Sudden Death Syndrome 

Sudden Death Syndrome caused quite a few issues this year for farmers.  So, what can you do this winter to decrease chances of Sudden Death Syndrome in your soybean fields next year? 

Sudden Death Syndrome also known as SDS is a soilborne fungus.  The fungus survives throughout the winter as spores in crop residue.  There are 2 phases of damage this fungus can cause to soybeans 1. Root disease 2. Leaf scorch.

Since, SDS can survive through the winter you can imagine what type of environment it likes, cold and wet. Symptoms can be found on the leaves between late July and early August.  Scouting soybean fields you should keep an eye out from scattered yellow spots between the veins that can expand to brown lesions with chlorotic rot. The leaves will also become cupped or curled.  If you think you have SDS pull a plant and cut the stem to evaluate the tissue.  The outer tissue of the effective plant will be brown or rotted, but the pith will be white.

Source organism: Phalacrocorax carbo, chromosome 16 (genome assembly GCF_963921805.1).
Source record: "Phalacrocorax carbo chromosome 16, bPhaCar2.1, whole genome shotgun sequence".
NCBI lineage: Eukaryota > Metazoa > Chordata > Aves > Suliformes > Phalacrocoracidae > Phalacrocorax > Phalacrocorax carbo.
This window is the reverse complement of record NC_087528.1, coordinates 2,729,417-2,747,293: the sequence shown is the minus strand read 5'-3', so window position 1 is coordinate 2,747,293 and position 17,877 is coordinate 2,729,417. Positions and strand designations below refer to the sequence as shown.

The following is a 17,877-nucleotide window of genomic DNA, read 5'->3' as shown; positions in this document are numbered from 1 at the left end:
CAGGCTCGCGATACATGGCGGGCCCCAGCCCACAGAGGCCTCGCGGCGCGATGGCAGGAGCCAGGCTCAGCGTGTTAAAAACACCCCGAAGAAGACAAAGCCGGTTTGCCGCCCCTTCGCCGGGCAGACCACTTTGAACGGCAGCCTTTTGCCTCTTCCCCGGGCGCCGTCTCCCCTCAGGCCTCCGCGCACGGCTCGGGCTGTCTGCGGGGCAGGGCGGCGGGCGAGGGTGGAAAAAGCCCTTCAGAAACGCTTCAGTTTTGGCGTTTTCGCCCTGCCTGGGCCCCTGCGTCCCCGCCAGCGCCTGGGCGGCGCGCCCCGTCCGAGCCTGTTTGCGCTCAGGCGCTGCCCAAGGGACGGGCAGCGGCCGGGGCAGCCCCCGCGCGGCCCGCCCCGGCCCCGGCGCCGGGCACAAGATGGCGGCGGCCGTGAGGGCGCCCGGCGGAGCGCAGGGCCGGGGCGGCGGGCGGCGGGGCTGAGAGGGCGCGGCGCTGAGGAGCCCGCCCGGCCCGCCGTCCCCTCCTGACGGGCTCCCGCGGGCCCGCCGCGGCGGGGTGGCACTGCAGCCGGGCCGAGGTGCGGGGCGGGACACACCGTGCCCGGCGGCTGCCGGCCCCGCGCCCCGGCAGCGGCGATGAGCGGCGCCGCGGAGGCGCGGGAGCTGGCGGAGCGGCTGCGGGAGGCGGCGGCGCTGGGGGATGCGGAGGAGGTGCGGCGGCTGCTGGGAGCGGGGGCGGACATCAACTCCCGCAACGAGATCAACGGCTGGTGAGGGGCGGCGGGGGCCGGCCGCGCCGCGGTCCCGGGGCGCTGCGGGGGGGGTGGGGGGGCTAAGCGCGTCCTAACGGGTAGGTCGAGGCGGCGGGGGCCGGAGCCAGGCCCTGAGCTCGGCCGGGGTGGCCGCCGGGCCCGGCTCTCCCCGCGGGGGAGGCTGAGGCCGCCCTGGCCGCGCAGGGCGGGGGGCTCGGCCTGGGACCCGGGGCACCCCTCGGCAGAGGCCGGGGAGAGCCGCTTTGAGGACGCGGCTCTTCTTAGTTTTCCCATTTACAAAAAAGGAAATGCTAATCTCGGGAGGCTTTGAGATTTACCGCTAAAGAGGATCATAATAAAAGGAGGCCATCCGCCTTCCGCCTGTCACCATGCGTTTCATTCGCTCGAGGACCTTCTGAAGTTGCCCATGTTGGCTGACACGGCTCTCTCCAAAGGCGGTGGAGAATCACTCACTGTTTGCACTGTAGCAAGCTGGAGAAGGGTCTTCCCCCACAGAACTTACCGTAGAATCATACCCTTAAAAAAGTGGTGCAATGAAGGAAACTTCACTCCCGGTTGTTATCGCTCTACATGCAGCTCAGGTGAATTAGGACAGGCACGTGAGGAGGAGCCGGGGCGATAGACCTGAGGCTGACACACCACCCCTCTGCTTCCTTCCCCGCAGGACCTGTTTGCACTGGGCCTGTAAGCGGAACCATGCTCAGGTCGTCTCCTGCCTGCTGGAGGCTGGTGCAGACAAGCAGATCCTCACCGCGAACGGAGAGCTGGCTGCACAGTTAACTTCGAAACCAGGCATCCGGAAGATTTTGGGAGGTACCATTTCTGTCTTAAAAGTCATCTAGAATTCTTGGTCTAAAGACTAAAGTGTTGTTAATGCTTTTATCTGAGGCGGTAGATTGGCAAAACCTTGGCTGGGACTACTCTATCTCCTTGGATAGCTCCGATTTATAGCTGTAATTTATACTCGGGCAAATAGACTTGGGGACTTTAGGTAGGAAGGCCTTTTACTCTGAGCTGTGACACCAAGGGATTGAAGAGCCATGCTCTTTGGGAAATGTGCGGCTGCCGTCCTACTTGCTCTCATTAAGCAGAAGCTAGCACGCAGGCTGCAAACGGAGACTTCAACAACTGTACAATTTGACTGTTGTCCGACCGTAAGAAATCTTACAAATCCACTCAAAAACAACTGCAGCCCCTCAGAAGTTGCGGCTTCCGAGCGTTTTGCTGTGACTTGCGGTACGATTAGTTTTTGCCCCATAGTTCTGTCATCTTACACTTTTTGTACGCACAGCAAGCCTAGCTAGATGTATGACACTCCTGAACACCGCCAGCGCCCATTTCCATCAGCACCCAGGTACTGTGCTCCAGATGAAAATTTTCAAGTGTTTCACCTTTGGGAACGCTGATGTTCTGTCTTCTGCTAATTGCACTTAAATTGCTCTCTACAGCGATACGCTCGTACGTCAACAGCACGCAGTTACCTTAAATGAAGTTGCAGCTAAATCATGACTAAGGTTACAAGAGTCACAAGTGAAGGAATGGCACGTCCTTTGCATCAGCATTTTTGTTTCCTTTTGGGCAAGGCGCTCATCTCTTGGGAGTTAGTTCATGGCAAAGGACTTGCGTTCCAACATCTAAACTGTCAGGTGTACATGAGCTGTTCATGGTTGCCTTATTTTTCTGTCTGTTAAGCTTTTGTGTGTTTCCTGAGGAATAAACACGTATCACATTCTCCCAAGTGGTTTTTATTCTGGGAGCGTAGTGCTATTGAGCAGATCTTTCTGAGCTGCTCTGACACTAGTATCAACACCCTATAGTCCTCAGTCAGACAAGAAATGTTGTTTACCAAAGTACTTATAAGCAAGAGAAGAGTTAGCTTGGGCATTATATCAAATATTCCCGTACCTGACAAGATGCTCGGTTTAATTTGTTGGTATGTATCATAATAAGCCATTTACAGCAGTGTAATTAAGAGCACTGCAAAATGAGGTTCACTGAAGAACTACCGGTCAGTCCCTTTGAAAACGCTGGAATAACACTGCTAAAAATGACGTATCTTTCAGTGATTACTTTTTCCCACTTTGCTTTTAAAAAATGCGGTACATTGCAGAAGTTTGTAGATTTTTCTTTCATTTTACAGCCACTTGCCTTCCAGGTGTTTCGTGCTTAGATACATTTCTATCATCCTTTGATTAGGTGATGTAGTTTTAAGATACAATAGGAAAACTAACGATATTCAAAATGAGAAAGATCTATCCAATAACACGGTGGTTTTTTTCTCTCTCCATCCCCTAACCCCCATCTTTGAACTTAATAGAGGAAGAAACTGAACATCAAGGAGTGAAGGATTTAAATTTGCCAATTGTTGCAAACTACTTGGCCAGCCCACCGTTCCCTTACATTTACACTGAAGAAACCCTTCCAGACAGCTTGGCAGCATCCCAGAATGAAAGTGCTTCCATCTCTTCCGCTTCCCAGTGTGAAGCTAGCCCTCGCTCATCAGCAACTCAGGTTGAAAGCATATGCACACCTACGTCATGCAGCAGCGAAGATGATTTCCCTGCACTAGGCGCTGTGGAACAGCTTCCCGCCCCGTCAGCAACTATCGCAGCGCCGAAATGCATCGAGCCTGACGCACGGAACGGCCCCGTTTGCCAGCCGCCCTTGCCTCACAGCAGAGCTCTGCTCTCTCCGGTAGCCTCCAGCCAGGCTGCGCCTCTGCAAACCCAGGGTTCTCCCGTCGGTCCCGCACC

How can we manage our fields and plan for next year to try to reduce the chance of SDS?
  1. Hybrid Selection: Selecting high yielding and SDS resistant hybrids. 
  2. Compaction : Minimizing compaction will help decrease levels of SDS.
  3. Field History: Evaluate crop nutrient history and SDS history. Fields with a history of SDS consider planting those later
The Yield Quest program Centra Sota offers provides the tools to evaluate your field history to help plan for next crop season.  Work with your Centra Sota Crop Advisor this winter to create a plan to tackle SDS next year. 
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